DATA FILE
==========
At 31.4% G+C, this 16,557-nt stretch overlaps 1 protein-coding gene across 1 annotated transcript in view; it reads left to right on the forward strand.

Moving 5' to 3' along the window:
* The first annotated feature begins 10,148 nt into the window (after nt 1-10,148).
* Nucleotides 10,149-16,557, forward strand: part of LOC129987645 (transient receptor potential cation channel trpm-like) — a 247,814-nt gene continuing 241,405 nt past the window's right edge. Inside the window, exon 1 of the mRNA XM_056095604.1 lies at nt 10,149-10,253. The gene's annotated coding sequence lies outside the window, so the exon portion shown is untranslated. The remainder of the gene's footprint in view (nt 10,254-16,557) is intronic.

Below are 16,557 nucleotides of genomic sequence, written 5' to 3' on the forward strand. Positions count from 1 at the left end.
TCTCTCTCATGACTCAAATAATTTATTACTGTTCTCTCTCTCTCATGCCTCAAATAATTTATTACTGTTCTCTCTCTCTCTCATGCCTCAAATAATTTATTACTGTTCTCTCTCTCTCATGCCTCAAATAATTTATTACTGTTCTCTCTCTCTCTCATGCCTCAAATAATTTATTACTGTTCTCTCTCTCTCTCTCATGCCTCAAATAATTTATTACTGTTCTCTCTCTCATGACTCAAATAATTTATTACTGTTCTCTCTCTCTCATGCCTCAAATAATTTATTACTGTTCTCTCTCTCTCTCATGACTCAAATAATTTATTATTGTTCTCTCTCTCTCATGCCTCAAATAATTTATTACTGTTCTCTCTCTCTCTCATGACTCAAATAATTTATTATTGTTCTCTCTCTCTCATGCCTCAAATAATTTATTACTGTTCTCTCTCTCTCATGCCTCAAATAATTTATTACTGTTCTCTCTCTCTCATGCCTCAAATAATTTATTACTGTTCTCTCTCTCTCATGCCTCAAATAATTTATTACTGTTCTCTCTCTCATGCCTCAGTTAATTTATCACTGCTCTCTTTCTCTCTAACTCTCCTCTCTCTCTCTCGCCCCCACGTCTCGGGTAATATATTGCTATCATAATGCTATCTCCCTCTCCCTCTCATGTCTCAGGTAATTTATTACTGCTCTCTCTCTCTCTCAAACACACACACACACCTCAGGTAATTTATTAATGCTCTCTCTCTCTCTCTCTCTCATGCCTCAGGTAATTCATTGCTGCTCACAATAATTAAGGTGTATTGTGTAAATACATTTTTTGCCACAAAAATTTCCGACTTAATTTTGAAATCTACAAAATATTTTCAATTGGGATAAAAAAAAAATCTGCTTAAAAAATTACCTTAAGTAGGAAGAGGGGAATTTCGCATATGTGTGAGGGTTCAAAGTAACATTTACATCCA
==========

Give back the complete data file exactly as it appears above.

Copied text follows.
At 31.4% G+C, this 16,557-nt stretch overlaps 1 protein-coding gene across 1 annotated transcript in view; it reads left to right on the forward strand.

Moving 5' to 3' along the window:
* The first annotated feature begins 10,148 nt into the window (after nt 1-10,148).
* Nucleotides 10,149-16,557, forward strand: part of LOC129987645 (transient receptor potential cation channel trpm-like) — a 247,814-nt gene continuing 241,405 nt past the window's right edge. Inside the window, exon 1 of the mRNA XM_056095604.1 lies at nt 10,149-10,253. The gene's annotated coding sequence lies outside the window, so the exon portion shown is untranslated. The remainder of the gene's footprint in view (nt 10,254-16,557) is intronic.

Below are 16,557 nucleotides of genomic sequence, written 5' to 3' on the forward strand. Positions count from 1 at the left end.
TCTCTCTCATGACTCAAATAATTTATTACTGTTCTCTCTCTCTCATGCCTCAAATAATTTATTACTGTTCTCTCTCTCTCTCATGCCTCAAATAATTTATTACTGTTCTCTCTCTCTCATGCCTCAAATAATTTATTACTGTTCTCTCTCTCTCTCATGCCTCAAATAATTTATTACTGTTCTCTCTCTCTCTCTCATGCCTCAAATAATTTATTACTGTTCTCTCTCTCATGACTCAAATAATTTATTACTGTTCTCTCTCTCTCATGCCTCAAATAATTTATTACTGTTCTCTCTCTCTCTCATGACTCAAATAATTTATTATTGTTCTCTCTCTCTCATGCCTCAAATAATTTATTACTGTTCTCTCTCTCTCTCATGACTCAAATAATTTATTATTGTTCTCTCTCTCTCATGCCTCAAATAATTTATTACTGTTCTCTCTCTCTCATGCCTCAAATAATTTATTACTGTTCTCTCTCTCTCATGCCTCAAATAATTTATTACTGTTCTCTCTCTCTCATGCCTCAAATAATTTATTACTGTTCTCTCTCTCATGCCTCAGTTAATTTATCACTGCTCTCTTTCTCTCTAACTCTCCTCTCTCTCTCTCGCCCCCACGTCTCGGGTAATATATTGCTATCATAATGCTATCTCCCTCTCCCTCTCATGTCTCAGGTAATTTATTACTGCTCTCTCTCTCTCTCAAACACACACACACACCTCAGGTAATTTATTAATGCTCTCTCTCTCTCTCTCTCTCATGCCTCAGGTAATTCATTGCTGCTCACAATAATTAAGGTGTATTGTGTAAATACATTTTTTGCCACAAAAATTTCCGACTTAATTTTGAAATCTACAAAATATTTTCAATTGGGATAAAAAAAAAATCTGCTTAAAAAATTACCTTAAGTAGGAAGAGGGGAATTTCGCATATGTGTGAGGGTTCAAAGTAACATTTACATCCA